HHS Announces Plan To Move Toward Alternative Payment Models
On Monday, HHS announced it will seek to make 30% of Medicare payments for hospitals and physicians through alternate payment models like accountable care organizations and bundled payments by 2016, the Wall Street Journal reports.
Medicare -- which paid $362 billion to providers caring for more than 50 million U.S. residents in 2014 -- began to tie payments to performance as part of the Affordable Care Act. About 20% of payments made by the insurance program are now made through alternate payment models (Radnofsky/Beck, Wall Street Journal, 1/26).
Writing in the New England Journal of Medicine, HHS Secretary Sylvia Mathews Burwell outlined the major goals for the Medicare system in the coming years.
Along with the alternative payment models goal for 2016, Burwell also wrote that HHS will seek to have 50% of Medicare payments through alternate payment models by the end of 2018.
Further, she wrote that HHS will seek to have 85% of Medicare hospital fee-for-service payments tied to quality or value -- through programs such as the Hospital Value-Based Purchasing Program or the Hospital Readmissions Reduction Program -- by the end of 2016. That percentage would increase to 90% by the end of 2018 (Demko, Modern Healthcare, 1/26).
"This is the first time in in the history of the Medicare program that HHS has set explicit goals for alternative payment models and value-based payments," according to an HHS release (HHS release, 1/26). A spokesperson for HHS said that a "majority" of fee-for-service payments are already linked to quality and value but did not disclose a precise percentage (Mangan, CNBC, 1/26).
To facilitate the transition away from fee-for-service care, Burwell announced the formation of a Health Care Payment Learning and Action Network (O'Donnell, USA Today, 1/26).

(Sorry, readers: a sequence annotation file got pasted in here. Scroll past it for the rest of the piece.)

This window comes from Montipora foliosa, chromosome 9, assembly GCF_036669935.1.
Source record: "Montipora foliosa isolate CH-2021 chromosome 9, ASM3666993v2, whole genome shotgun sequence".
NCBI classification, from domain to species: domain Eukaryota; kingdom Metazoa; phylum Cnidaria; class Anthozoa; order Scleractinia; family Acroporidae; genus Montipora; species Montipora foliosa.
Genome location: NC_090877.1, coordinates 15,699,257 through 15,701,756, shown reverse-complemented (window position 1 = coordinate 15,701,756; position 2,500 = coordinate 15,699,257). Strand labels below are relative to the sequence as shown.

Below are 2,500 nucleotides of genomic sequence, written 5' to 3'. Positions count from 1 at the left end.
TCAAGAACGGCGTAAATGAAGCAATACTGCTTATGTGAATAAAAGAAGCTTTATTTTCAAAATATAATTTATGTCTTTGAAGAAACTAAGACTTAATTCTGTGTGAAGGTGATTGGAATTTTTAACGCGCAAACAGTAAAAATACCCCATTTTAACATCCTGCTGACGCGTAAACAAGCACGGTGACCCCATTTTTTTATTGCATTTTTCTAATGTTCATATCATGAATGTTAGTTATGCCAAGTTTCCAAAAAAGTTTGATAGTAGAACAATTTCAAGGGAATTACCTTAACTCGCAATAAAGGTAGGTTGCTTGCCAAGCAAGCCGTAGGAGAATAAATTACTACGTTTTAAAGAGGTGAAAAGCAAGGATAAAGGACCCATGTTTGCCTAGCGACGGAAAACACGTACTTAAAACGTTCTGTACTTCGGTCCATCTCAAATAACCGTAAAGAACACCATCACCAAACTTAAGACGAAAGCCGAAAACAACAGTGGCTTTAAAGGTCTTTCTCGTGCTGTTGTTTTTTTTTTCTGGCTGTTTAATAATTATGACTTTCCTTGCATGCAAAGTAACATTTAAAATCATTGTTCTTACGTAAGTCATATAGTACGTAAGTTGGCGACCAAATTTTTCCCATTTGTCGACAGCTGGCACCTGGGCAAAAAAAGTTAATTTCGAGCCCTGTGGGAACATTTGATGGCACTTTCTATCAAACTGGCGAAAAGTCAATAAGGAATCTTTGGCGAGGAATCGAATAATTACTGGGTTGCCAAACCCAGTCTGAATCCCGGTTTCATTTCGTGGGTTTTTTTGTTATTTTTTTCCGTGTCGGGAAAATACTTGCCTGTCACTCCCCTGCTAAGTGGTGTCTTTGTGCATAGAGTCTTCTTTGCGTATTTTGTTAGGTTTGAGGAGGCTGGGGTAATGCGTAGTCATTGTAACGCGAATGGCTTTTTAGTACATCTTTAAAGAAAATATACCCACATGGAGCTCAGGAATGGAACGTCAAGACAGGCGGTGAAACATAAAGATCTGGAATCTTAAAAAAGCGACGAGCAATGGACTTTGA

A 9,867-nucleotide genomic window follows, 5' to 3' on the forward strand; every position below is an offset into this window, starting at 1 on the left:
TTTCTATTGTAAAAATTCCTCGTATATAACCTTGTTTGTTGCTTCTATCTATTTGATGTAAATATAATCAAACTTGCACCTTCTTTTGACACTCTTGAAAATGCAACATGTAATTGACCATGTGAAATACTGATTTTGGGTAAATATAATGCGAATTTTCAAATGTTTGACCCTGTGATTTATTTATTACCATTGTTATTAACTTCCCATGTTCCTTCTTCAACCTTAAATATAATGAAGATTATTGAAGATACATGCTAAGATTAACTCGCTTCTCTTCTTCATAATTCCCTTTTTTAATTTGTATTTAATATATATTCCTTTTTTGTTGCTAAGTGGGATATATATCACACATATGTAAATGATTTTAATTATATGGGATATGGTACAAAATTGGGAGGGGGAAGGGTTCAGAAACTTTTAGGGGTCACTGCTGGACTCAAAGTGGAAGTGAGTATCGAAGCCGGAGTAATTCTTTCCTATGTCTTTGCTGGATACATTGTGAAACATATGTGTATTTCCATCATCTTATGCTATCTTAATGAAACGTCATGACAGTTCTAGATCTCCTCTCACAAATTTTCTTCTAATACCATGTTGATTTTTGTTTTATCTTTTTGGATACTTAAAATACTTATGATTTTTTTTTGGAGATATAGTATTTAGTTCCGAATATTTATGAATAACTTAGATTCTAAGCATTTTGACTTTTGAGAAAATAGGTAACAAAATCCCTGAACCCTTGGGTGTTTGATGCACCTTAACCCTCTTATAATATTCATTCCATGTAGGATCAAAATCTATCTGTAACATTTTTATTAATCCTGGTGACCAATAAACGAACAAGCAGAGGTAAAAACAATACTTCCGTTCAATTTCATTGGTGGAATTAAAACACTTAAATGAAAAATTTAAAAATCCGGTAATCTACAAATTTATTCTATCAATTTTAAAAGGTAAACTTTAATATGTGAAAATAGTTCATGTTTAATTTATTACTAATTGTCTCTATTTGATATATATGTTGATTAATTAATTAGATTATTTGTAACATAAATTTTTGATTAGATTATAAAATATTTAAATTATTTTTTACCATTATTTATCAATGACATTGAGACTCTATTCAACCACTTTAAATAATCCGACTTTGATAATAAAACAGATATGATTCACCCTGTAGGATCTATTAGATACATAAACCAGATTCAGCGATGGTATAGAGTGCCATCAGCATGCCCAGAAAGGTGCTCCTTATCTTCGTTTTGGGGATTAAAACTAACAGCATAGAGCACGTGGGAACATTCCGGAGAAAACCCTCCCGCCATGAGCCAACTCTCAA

Through the network, HHS will collaborate with private payers, consumers, employers, providers, Medicaid programs and other partners to expand alternate payment models into non-Medicare programs. "Whether you are a patient, a provider, a business, a health plan or a taxpayer, it is in our common interest to build a health care system that delivers better care, spends health care dollars more wisely and results in healthier people," Burwell said (HHS release, 1/26).
'Major Shift' for Providers
According to Bloomberg, the new goals represent a "major shift" for providers and more than double the reach of alternate payment models that federal health officials say have saved millions so far (Wayne, Bloomberg, 1/26).
However, some experts say it remains unclear whether the new payment models will succeed in efforts to reduce cost and improve care. A RAND Corporation study funded by HHS last year concluded that "[w]e still know very little about how best to design and implement [value-based payment] programs to achieve stated goals and what constitutes a successful program" (Millman, "Wonkblog," Washington Post, 1/26).This is part of the California Healthline Daily Edition, a summary of health policy coverage from major news organizations. Sign up for an email subscription.